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HHhH : Himmler’s brain is called Heydrich

July 9, 2012

“HHhH” by Laurent Binet

Reviewed by Keith

(Regarding the book’s unusual title: …everyone in the SS says “Himmler’s Hirn heisst Heydrich”, which translates as Himmler’s brain is called Heydrich).

Some of you may be fans of the historical novel, for example the superb Aubrey/Maturin series by the Irish author Patrick O’Brian. I am a fan of this genre too, but when I saw the cover of HHhH, I became wary – I’m a bit ‘Nazi-ed out’ lately.  Did I really want to read another potentially depressing book about this tragic time in history?

But Laurent Binet’s HHhH gripped me from the first page. That said, it’s a challenge to describe this book – non-fiction novel? A novelisation of real events? HHhH is both of these things, and it’s also the author’s intimate record of the writing of his book… two books, brilliantly rolled into one.

HHhH is the story of Reinhard Heydrich, who rose to become a possible successor to Hitler. Along the way, he became known as the Blond Beast, The Most Dangerous Man in the Reich and the Hangman of Prague – the so-called Protector of the Nazi provinces of Bohemia and Moravia, formerly Czechoslovakia. Heydrich was a principal architect of the Final Solution, and one of history’s most reptilian criminals.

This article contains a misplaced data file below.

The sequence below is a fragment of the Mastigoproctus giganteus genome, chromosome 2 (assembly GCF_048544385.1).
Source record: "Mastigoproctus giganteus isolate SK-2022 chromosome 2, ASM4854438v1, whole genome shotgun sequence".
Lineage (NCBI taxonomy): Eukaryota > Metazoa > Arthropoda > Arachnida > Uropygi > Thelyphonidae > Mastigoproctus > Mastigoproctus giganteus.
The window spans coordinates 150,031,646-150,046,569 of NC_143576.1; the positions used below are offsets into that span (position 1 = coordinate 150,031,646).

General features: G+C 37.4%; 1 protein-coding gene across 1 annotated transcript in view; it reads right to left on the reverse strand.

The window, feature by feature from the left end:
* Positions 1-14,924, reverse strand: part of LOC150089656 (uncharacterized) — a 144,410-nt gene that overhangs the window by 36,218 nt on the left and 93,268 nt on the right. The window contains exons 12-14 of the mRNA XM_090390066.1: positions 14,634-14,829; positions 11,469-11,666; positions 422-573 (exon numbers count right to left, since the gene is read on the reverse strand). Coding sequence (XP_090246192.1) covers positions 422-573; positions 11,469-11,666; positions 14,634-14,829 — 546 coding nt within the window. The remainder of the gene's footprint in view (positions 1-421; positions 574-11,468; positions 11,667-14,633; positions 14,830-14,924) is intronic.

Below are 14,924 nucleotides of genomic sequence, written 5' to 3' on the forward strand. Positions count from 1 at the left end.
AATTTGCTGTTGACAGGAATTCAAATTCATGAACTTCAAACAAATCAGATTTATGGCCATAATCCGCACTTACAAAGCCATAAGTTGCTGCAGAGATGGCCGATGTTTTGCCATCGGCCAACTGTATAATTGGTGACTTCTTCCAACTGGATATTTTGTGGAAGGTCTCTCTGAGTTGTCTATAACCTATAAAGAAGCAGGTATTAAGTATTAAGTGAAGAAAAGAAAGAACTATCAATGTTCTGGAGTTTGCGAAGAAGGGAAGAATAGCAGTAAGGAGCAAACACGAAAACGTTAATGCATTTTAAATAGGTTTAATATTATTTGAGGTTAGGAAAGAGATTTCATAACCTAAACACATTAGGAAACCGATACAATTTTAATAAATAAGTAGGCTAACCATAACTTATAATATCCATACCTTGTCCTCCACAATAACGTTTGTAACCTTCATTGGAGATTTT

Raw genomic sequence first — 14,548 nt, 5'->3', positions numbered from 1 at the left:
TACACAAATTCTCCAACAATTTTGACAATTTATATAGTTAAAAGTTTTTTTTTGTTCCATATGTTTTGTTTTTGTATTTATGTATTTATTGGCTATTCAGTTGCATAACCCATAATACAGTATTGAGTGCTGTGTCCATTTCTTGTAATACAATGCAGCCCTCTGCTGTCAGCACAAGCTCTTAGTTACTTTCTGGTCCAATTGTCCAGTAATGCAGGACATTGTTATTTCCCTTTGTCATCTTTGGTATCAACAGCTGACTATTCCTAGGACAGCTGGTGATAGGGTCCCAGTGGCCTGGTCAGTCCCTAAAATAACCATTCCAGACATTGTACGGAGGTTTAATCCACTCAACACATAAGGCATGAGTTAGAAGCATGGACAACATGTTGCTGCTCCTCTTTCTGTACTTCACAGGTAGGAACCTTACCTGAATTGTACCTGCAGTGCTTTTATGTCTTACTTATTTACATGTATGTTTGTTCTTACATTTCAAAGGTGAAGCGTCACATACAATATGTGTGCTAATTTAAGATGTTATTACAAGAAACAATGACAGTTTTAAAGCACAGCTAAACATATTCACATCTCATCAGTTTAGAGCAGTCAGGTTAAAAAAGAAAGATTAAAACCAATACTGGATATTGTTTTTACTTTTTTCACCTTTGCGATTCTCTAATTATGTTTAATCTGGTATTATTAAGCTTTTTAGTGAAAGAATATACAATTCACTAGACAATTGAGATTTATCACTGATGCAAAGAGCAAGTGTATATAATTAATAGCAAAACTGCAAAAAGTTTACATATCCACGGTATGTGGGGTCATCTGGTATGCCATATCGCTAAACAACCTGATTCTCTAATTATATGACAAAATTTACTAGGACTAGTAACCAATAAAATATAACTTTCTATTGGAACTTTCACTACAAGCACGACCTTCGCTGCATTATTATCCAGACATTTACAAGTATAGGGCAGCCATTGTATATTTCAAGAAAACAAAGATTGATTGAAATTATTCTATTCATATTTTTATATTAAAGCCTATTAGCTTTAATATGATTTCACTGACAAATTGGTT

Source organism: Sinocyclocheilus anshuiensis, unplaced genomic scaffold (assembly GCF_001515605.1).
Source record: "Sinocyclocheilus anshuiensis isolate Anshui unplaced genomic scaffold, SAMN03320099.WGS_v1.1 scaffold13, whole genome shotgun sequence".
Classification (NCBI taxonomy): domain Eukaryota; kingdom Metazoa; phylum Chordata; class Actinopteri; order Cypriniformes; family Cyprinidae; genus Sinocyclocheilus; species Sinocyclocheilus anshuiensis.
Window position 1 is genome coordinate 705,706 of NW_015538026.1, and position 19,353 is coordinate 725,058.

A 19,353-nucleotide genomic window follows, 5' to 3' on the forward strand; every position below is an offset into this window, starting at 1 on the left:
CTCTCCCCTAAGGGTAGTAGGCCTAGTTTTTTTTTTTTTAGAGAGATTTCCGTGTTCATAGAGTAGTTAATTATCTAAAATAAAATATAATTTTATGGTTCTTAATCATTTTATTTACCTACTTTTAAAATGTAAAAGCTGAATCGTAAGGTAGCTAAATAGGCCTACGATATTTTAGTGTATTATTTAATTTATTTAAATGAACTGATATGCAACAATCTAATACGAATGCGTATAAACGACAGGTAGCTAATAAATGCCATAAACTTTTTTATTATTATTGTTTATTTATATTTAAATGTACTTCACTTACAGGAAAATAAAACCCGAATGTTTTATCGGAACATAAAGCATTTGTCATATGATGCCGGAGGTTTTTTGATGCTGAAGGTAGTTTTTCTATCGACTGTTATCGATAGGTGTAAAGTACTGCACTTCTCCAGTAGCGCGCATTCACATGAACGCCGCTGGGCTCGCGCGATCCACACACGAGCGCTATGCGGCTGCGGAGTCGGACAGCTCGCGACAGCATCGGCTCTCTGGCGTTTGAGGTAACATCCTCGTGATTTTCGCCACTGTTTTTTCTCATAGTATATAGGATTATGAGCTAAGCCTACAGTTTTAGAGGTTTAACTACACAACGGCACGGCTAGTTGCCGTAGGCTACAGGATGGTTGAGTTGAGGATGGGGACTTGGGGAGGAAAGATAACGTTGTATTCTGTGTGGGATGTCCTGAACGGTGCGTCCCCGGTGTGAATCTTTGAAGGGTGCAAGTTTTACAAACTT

HHhH includes the story of two heroic resistance fighters, Jozef Gabèík and Jan Kubiš, a Slovak and a Czech respectively, who sacrificed their lives in an attempt to assassinate Heydrich.

It’s also the story of the author’s exertions in writing his book – the obsessional research, the agonising over imagined dialogue. Binet is a very engaging writer; I found his asides to the reader endearing, sometimes comical, given the deadlyserious subject. For example, here’s Binet’s take on the first meeting between Heydrich and the SS boss:  Heinrich Himmler: “On the one side, the tall blond in black uniform: horsey face, high–pitched voice, well–polished boots. On the other, a little hamster in glasses…”

This book truly blurs the line between life and art…HHhH is completely unlike any historical novel I’ve ever read, and I was captivated from beginning to end. It’s the most original and engrossing WW2-era book I’ve read since Richard Condon’s outstanding “An Infinity Of Mirrors” … I recommend HHhH highly.

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